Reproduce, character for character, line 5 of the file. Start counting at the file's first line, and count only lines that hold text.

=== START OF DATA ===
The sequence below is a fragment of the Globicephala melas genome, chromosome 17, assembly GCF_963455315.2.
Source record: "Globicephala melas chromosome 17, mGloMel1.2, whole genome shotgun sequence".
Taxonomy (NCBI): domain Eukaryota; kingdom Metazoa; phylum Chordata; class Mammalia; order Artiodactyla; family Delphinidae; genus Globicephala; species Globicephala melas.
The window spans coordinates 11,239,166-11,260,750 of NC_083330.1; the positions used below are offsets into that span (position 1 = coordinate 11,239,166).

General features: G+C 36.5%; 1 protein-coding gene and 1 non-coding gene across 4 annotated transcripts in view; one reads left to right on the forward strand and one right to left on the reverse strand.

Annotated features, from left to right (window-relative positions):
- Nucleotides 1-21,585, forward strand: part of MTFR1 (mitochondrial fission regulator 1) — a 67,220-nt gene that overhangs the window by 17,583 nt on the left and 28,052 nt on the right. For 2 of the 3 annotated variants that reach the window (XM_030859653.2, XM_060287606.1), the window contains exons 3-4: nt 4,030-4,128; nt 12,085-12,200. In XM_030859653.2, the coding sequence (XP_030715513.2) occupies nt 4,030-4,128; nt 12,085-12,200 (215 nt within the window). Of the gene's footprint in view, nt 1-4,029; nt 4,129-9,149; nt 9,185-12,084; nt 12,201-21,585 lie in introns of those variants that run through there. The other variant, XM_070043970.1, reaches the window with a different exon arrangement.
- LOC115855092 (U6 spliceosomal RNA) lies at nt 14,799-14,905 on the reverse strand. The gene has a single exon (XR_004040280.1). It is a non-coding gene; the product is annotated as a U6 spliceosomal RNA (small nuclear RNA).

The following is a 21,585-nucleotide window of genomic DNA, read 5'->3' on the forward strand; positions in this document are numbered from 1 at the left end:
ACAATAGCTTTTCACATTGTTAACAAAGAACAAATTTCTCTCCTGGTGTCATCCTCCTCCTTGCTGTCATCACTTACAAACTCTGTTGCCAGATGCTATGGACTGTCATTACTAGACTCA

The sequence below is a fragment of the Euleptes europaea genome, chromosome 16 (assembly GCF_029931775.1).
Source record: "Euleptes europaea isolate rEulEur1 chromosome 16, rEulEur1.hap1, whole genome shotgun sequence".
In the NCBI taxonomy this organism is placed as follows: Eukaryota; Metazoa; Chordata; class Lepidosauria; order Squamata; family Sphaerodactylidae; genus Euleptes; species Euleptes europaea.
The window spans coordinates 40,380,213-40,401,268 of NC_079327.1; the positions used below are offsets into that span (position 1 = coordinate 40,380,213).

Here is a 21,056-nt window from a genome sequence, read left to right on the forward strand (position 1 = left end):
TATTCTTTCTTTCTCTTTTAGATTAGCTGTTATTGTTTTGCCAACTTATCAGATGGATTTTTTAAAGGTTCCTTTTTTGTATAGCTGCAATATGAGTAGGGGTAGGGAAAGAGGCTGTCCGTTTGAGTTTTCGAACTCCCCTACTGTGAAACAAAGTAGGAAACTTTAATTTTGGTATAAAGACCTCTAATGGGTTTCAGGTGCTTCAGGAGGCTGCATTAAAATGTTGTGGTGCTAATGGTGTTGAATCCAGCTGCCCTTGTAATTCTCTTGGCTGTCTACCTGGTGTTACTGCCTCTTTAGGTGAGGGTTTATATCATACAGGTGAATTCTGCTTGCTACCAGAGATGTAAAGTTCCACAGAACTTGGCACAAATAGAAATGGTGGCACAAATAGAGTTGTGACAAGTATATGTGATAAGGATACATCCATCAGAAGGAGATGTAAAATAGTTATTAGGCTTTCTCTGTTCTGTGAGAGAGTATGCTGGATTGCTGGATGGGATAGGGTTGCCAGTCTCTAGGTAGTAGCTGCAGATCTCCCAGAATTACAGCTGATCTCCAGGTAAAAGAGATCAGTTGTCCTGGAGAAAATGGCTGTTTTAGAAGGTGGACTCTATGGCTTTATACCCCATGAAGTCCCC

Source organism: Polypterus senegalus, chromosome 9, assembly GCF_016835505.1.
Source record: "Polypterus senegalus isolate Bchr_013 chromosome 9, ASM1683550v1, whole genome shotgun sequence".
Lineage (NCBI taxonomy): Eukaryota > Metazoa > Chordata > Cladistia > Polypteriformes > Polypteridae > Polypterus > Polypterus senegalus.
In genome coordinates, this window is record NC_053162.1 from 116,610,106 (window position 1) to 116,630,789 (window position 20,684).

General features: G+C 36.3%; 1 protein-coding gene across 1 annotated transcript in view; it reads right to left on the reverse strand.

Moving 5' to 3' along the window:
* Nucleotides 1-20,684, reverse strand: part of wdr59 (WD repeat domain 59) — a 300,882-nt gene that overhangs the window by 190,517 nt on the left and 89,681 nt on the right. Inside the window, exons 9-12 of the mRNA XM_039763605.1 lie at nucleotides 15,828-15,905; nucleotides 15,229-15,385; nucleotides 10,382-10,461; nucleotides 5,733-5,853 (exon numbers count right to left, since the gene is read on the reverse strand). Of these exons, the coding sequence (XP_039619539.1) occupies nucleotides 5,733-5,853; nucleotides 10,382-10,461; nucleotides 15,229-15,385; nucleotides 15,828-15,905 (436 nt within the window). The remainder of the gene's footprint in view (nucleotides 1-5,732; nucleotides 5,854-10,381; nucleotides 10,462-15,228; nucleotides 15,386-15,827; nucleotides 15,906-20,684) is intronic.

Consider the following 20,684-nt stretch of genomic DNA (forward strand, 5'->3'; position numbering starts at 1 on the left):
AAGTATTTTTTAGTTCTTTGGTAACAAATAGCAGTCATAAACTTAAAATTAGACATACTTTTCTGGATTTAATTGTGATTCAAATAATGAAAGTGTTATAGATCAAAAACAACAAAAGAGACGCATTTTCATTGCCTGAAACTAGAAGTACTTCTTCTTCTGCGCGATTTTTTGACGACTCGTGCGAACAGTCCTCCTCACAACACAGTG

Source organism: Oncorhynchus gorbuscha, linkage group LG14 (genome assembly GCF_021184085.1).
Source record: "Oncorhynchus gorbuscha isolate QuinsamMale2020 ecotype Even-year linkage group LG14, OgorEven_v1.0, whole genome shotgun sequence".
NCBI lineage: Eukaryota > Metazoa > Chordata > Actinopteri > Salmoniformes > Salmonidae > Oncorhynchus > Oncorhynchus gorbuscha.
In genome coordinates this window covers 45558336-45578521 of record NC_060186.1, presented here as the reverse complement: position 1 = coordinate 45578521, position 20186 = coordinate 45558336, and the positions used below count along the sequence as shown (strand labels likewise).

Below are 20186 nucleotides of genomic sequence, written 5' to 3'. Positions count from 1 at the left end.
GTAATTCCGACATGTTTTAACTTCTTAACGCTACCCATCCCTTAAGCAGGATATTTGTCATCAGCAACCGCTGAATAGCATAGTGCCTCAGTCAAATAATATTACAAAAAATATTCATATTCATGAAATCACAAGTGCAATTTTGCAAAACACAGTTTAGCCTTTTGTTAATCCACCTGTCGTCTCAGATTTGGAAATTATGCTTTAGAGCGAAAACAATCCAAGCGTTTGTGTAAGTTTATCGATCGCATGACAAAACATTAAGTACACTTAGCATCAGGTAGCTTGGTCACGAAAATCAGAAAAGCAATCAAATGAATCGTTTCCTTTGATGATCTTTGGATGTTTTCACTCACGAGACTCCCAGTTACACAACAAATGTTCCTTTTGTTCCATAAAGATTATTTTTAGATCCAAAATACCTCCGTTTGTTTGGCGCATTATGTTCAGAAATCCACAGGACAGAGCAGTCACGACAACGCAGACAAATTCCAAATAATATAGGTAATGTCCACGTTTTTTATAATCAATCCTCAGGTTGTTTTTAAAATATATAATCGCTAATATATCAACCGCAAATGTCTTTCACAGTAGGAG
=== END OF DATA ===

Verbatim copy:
General features: G+C 36.5%; 1 protein-coding gene and 1 non-coding gene across 4 annotated transcripts in view; one reads left to right on the forward strand and one right to left on the reverse strand.